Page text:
Term: Zone Focusing
Description: Zone focusing, often termed "depth of field scale focusing," is a photographic technique utilized by photographers to pre-focus a camera lens on a specific distance range. This approach leverages the depth of field (the range in which objects appear acceptably sharp) of a lens at a given aperture setting. By setting the lens to a predetermined distance, photographers can quickly capture images without the need for auto or manual focusing at the moment of taking the shot. This technique is especially beneficial in street photography, where rapid, spontaneous captures are crucial. By understanding the relationship between aperture, focal length, and distance, photographers can ensure that subjects within the desired range are in focus, thus maximizing the chances of capturing a clear and sharp image.
What is Zone Focusing and How Do You Use It?
Zone focusing, or ‘scale focusing’, is the systematic pre-focusing of a lens at specific distance and aperture to achieve a sharp image. Arguably one of the most effective methods of focusing your camera, zone focusing has been used by street photographers for decades allowing them to capture that fleeting decisive moment. This has been the go-to for rangefinder shooters since the beginning of the type.
Even with modern autofocus systems in the latest cameras, it still takes a brief moment for the camera to ‘lock on’. Not relying on automation, zone focusing utilizes a deep depth-of-field to ensure your camera will be in focus before it even reaches your eye. Factors that affect depth-of-field included aperture, focal length, and sensor size.
A smaller aperture, shorter focal length, and smaller sensor size will increase depth-of-field. In zone focusing, especially with street photography, a high f-stop number (between f/8 and f/16) and a wider lens (usually 28mm and 35mm on full frame) are frequently used.
Photographer David Coleman produced a brief video explaining exactly what zone focusing is, and different method to achieve it.
In one method, setting your “zone of focus” is as simple as lining up the aperture with a selected distance marking on your lens (if it has them) to determine the scale of what will be in focus. Some mirrorless systems are focus-by-wire, where the focus is controlled electronically, and a scale is not printed on the lens. Apps like Hyperfocal Pro for Android or Simple DoF Calculator for iOS come in handy to help calculate the zone of focus for smaller sensor cameras.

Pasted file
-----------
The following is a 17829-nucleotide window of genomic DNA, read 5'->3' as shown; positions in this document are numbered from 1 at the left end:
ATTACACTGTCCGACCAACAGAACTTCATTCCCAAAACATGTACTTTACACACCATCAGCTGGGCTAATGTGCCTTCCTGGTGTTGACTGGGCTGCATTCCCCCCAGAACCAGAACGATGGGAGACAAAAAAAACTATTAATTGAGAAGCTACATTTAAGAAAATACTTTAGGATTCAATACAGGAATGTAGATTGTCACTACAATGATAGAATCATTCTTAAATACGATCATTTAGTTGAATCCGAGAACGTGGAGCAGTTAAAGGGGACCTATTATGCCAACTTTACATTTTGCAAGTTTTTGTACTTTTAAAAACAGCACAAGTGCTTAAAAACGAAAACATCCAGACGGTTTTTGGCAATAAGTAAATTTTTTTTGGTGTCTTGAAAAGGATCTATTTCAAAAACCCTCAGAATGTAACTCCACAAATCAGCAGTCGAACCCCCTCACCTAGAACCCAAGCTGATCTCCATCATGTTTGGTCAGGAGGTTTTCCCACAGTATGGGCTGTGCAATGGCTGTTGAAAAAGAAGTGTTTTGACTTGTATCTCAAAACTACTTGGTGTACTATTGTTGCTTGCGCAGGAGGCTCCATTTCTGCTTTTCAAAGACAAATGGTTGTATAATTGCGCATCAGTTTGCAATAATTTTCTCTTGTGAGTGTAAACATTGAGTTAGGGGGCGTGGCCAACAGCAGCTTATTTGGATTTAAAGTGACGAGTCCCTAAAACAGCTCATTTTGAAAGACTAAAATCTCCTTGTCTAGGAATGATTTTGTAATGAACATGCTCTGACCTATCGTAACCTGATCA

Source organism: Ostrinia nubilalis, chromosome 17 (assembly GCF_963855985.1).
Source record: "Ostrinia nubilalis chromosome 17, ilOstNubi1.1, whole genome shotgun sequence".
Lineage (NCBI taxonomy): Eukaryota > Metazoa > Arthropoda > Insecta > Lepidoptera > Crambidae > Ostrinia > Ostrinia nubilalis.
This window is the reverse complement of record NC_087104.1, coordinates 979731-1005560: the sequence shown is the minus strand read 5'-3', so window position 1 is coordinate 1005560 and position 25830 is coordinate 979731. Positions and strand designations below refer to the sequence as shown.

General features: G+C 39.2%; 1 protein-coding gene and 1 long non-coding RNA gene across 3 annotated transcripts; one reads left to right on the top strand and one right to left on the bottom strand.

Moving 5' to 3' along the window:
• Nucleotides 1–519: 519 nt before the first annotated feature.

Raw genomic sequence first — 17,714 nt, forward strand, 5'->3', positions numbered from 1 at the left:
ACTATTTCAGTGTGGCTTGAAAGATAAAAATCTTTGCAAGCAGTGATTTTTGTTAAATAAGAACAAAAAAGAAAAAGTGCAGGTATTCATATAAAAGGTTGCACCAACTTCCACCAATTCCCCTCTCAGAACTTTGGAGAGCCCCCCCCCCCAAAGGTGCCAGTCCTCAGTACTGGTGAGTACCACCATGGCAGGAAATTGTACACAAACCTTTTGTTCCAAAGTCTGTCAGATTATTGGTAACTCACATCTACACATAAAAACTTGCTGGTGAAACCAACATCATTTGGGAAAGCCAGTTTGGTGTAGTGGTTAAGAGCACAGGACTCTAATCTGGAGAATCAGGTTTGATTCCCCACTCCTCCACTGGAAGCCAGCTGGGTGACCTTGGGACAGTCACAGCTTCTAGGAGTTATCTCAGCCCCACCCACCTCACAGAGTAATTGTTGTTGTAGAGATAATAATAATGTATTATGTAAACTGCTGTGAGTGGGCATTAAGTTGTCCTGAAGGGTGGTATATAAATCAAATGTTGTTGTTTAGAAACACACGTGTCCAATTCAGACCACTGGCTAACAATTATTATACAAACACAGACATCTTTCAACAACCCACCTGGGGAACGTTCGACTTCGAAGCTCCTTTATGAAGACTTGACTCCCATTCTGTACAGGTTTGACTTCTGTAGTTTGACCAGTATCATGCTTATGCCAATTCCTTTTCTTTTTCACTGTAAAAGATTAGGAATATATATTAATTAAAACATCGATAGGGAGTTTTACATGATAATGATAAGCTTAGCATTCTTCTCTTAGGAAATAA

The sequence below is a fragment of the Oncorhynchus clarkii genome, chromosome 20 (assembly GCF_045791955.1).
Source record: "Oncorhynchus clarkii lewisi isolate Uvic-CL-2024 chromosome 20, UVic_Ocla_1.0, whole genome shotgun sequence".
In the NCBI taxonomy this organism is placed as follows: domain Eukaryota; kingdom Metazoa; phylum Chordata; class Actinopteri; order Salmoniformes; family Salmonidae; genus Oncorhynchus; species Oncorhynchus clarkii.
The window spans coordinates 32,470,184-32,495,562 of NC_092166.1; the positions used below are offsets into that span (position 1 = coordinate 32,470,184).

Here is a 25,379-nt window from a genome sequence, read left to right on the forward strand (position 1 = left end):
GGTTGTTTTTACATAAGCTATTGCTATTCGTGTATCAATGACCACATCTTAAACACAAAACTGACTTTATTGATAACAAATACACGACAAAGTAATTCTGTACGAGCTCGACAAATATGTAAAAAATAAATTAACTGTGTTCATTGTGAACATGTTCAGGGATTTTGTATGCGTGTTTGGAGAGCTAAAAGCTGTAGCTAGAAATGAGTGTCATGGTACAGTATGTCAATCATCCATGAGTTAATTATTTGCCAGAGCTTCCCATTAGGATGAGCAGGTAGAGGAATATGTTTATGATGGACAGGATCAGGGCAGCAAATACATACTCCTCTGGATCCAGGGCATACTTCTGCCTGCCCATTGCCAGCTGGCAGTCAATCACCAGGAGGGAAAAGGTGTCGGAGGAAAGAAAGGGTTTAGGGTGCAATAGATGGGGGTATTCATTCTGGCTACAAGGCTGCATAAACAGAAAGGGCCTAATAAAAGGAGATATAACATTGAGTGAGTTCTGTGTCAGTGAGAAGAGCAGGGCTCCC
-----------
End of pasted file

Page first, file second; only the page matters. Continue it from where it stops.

Zone focusing allows you to completely concentrate on the scene and photo you are about to make. It allows you to become apart of your surrounding. With practice, you know the area that will be in focus and as long as the action takes place in the predetermined range, the scene will be in focus.
Zone Focusing with Vintage Manual Lenses
If you are like me, and like using old vintage manual focus lenses, either on your SLR or mirrorless camera, zone focusing is a technique that can help you nail focus quickly, and fairly accurately without relying on the LCD to try and tell if you are in focus or not. Specifically with mirrorless cameras, since there is no optical viewfinder, you must rely on an LCD to try and tell what is in focus when using old vintage lenses. Some cameras have handy 100% zoom features in live view that can help, but even with those, it can be difficult to nail focus quickly. That is where zone focusing comes in.
Using the markings on the lens, with the approximate distance to your subject in mind, you can quickly and accurately nail sharp focus in no time. This has helped me a great deal since moving to using almost exclusively vintage manual focus lenses on my mirrorless EOS-M camera bodies. Using this system, in conjunction with zooming to 100% in live view, has really helped improve the speed with which I can nail focus on these tiny mirrorless bodies.
I highly recommend practicing it and giving it a try if you are into using old vintage lenses.
Related Articles to Zone Focusing Definition
15 Tips For When You’re Having Trouble Focusing Your Camera
Having trouble focusing your camera? We’re often too “in the zone” or in a hurry to figure out how to…